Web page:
The Daily Mail published a story yesterday about a freight forwarder in Liverpool, citing it as a Brexit ‘success’ story after the company “increased its European ‘operations’ five-fold”. However, it may not be all it seems and perhaps best serves to demonstrate the ignorance and the degree to which the newspaper continues to misunderstand the EU and the single market.
The directors of Brunswick International Freight Terminal mentioned in the report are Fred Connolly and Steve Crane. They, or the newspaper on their behalf, claim to have “increased their operations in Europe ‘five-fold’ since Brexit” as part of a “surge in demand from growing numbers of domestic and international clients”.
It sounds impressive, doesn’t it? It is, but only in the way the Daily Mail, unwittingly or not, is able to gaslight its readers.
A Brexit ‘success’ story?
A recent briefing paper by Dr Anna Jerzewska published on the UK Trade Policy Observatory blog seems to reinforce the claims of a surge in demand by saying, “The customs brokerage sector has experienced unapparelled demand”.
However, it does not mean an increase in trade although Daily Mail readers may have been misled into thinking it does. It is neither good news, nor a sign that Brexit is somehow a runaway success story. In fact, quite the opposite. It shows the utter failure of Brexit. Trade with the EU has actually fallen considerably in the first few months of 2021.
“The new customs and regulatory border impacted UK companies as it became more difficult and more expensive [our emphasis] to trade with the EU. Various studies have attempted to estimate this impact. While it is still early days, UKTPO analysis of the evidence from the first three months of 2021 suggests that UK exports to the EU have reduced by 15% and imports by 32% during that period. The Centre for European Reform estimated that leaving the European single market and customs union has reduced UK trade in goods by £10 billion or 13.5% in May 2021. These are significant changes.”Dr Anna Jerzewska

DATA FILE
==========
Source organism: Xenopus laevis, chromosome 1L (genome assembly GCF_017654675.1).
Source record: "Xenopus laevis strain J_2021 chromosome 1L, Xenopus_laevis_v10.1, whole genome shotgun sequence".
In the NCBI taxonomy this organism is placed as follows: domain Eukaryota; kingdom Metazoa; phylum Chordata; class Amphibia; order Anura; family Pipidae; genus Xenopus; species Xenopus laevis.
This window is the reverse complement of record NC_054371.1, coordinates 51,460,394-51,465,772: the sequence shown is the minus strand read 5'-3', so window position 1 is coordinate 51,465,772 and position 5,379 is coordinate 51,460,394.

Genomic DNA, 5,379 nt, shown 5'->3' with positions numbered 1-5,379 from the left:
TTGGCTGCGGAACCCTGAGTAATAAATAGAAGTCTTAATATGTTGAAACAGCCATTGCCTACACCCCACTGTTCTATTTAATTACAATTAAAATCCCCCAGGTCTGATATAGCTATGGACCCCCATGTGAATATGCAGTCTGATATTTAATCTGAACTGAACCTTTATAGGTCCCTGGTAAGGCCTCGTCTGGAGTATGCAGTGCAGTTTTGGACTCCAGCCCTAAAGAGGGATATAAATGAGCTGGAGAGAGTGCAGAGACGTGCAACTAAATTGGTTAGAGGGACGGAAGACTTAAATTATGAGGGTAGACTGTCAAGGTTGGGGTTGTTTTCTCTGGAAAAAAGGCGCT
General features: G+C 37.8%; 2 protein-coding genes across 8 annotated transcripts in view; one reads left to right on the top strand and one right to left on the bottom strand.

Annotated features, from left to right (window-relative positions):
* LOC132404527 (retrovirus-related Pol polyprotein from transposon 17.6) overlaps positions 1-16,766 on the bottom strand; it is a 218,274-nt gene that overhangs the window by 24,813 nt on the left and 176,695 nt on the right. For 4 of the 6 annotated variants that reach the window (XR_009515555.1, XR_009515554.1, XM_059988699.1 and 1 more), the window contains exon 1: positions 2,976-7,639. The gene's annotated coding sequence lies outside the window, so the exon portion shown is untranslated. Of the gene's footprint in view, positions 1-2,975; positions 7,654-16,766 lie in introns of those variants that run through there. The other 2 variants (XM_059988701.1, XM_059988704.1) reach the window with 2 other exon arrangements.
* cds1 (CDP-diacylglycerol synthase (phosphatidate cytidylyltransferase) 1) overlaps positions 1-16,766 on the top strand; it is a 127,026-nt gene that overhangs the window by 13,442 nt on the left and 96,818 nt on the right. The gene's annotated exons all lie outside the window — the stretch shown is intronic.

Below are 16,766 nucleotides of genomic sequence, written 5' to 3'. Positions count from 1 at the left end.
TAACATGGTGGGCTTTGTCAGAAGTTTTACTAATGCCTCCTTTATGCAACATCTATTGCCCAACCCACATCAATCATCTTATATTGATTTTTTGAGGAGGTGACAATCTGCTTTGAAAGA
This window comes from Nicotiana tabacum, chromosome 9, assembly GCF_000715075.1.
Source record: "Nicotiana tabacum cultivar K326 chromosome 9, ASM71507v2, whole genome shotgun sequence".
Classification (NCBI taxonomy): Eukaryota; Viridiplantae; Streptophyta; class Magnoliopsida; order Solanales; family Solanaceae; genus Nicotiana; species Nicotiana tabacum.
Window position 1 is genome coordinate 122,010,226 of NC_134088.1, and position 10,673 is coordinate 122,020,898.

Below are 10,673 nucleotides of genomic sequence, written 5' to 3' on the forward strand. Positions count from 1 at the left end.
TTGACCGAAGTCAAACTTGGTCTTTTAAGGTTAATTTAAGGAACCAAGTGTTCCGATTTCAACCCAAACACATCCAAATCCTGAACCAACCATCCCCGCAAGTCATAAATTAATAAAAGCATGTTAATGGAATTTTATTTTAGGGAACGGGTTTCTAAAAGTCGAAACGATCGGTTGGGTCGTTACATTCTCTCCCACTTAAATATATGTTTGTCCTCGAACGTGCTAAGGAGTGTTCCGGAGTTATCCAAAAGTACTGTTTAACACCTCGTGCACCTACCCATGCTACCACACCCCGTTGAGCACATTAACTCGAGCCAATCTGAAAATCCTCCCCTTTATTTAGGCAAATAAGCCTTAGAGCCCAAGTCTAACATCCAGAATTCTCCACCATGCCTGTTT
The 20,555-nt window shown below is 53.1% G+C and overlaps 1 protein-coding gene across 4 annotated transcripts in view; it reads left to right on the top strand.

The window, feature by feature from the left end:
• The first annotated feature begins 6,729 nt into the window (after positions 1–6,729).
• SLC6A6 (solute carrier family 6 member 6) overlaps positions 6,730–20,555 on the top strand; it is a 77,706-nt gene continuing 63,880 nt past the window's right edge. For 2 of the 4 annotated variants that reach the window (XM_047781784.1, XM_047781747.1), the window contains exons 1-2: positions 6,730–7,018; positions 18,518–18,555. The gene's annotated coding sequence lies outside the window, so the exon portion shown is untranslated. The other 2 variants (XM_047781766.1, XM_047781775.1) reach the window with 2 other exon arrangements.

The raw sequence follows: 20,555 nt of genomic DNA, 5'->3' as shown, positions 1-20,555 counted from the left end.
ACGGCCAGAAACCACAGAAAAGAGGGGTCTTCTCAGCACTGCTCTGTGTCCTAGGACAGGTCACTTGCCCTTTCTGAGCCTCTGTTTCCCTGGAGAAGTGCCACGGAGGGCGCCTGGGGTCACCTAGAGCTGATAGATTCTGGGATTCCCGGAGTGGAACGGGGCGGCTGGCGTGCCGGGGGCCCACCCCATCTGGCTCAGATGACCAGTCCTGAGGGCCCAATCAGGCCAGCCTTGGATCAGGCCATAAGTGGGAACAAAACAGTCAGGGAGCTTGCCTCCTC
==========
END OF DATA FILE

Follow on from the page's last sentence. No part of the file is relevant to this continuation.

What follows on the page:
Customs brokerage and freight forwarding is, according to her briefing paper, part of the “very small proportion of companies that were able to benefit from Brexit”.
Freight forwarders are one of the few to benefit from Brexit
Brunswick International Freight Terminal is benefitting from some of the extra £7.0bn that British exporters will needlessly now have to pay to get their goods into the EU. It is a costly expense that their single market competitors do not have. Up to the end of the transition period last January, an exporter just needed a transport company; now they need an army of customs brokers and freight forwarders to fill in all the Brexit paperwork.
The ‘surge in demand’ is actually for the red tape that Brexit and the government’s EU trade deal now demand from exporters.
If these freight forwarders were civil servants, the Daily Mail would describe them as useless, unnecessary, pen-pushing form fillers, filching money out of the taxpayer. But in the private sector these pointless jobs are seen as a benefit to be welcomed.
Who is Brunswick International?
The company involved is Brunswick International Freight Terminal which the Daily Mail tells its readers is “one of the biggest import and export firms in the U.K.”
However, you won’t find Brunswick International listed at Companies House, at least not under that name. Connolly and Crane are actually directors of New Starr Ltd, trading as Brunswick International Freight Terminal.
The Mail story says:
“Brunswick International have operated in the shipping industry for more than two decades throughout their time working from Liverpool Docks before they expanded operations to Salford to cope with soaring demand after Brexit came to pass.
“They also opened a new £2million HQ and customs bond facility after reporting extra demand for its services, moving from their Kirkdale HQ on Merseyside this year to open a new 50,000sq ft warehouse in Hunts Cross.
“Yearly the warehouse and logistics company now deals with around 20,000 containers, making the company one of the biggest import and export firms in the UK.”
The report says Brunswick employs 47 staff. Yorkshire Bylines has no reason to doubt the accuracy of any of the figures in the article, or to suggest that Brunswick is anything other than a perfectly good business doing a first-rate job. However, the last published accounts from March 2020 say the company averaged just 6 employees through 2019 and 2020 and had fixed assets with a net book value at the time of £20,500, including a motor vehicle worth £1,792.
Perhaps we all need to start worrying more than we have been, if this is the best the Daily Mail can come up with to show what a great idea Brexit was.
Yorkshire Bylines is always interested in Brexit-related stories to include in our Digby-Jones Index or Davis Downside Dossier, but we do tend to be suspicious of reports that appear to buck the trend, as we have seen from the Daily Mail in the past.